- The impact on greenspace and property prices was researched
- There seemed to be a positive but weak correlation in Sydney
- In higher density cities in Europe, the effect is more pronounced
When you buy a property, in some sense you’re not actually buying a property at all, you’re buying in to the lifestyle and everything the suburb provides.
People buy lifestyle, and search for a lifestyle that matches their needs. The property is, perhaps, a means to an end.
So, if a suburb had an abundance of green space, parks and trees, would that area command better prices?
Positive, but weak relationship
The latest research in Sydney from CoreLogic would suggest there is a ‘positive but weak’ relationship between the two.
Global research points to the fact that good quality greenspace can improve people’s mental and physical well-being. The park over the road is great for exercise, stress release, socialising and relaxing with family and friends. This can then feed into the area’s property prices.
“Our case study revealed a positive correlation between housing values and greenspace, however the correlation across the broad Sydney region was not strong, implying a lot of other factors are involved in determining the value of a residential property.”
Tim Lawless, CoreLogic Research Director
So, it’s a factor, but not the only one.
That makes sense. Nearness to transport, or the river, or beaches, or good schools, or many other things would also affect house prices.
One theory for the relatively ‘weak’ effect that green space has on house prices in Sydney is the preponderance of parks and public space around the harbour city, as compared to its European counterparts.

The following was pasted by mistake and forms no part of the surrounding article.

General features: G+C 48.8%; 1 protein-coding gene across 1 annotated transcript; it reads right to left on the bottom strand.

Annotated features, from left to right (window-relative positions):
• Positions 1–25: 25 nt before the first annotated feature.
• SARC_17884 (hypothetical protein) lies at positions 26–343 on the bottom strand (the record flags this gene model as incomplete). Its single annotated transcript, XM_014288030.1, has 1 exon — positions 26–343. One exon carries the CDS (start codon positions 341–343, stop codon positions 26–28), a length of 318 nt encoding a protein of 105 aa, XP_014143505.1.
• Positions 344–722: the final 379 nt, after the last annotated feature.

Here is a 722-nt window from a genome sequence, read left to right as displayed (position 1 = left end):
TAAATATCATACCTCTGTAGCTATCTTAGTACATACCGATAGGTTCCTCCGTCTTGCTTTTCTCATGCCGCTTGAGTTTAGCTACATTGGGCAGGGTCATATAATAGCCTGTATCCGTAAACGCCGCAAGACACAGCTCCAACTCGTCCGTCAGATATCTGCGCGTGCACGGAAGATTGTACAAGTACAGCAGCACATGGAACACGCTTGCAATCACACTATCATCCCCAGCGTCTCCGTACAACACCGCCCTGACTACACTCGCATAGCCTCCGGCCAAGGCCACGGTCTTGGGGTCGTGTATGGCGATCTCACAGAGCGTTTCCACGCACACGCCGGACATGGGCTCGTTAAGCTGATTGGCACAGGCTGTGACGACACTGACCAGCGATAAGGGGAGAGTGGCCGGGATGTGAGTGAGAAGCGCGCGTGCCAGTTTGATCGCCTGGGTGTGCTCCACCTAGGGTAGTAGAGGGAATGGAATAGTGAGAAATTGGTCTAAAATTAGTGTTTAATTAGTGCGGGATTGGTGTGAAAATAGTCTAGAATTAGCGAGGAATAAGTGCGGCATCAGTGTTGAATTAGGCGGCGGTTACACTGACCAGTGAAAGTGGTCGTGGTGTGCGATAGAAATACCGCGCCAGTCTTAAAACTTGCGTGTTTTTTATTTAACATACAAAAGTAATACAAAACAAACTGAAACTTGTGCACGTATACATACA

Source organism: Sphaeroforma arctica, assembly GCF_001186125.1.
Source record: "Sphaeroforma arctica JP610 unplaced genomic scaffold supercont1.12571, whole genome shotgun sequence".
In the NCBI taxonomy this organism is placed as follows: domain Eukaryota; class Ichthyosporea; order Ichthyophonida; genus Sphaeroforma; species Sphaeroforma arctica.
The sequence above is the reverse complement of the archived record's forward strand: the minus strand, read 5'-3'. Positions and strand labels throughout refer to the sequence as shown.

While Amsterdam has 13% public green space, and London has 33%, Sydney has 46%. Amsterdam has those lovely canals though.
“Inherently, areas with higher population densities, such as the inner city precincts and significant working nodes show lower amounts of private greenspace due to a predominance of multi-unit dwellings, as well as smaller lot sizes for detached homes where the dwelling often comprises a larger portion of the land.
“Unsurprisingly, we can see a clearer relationship between private greenspace and housing price premiums,” said Mr Lawless.
In highly dense cities, access to public greenspace may hold a premium, as it is so rare. The effect in such places with private greenspace (gardens) may be even more pronounced.
“Looking forward, as our cities grow and densify, it’s likely the relationship between greenspace and housing values will become clearer and more widespread. For detached housing, as lot sizes progressively reduce, ‘smart’ designs that incorporate yard space are likely to become increasingly important and popular with buyers.
“For higher density areas, the inclusion of public greenspace areas in the planning and design is also important, with projects that offer green amenity likely to stimulate greater demand and price premiums over those that have less of a connection with green areas,” said Mr Lawless.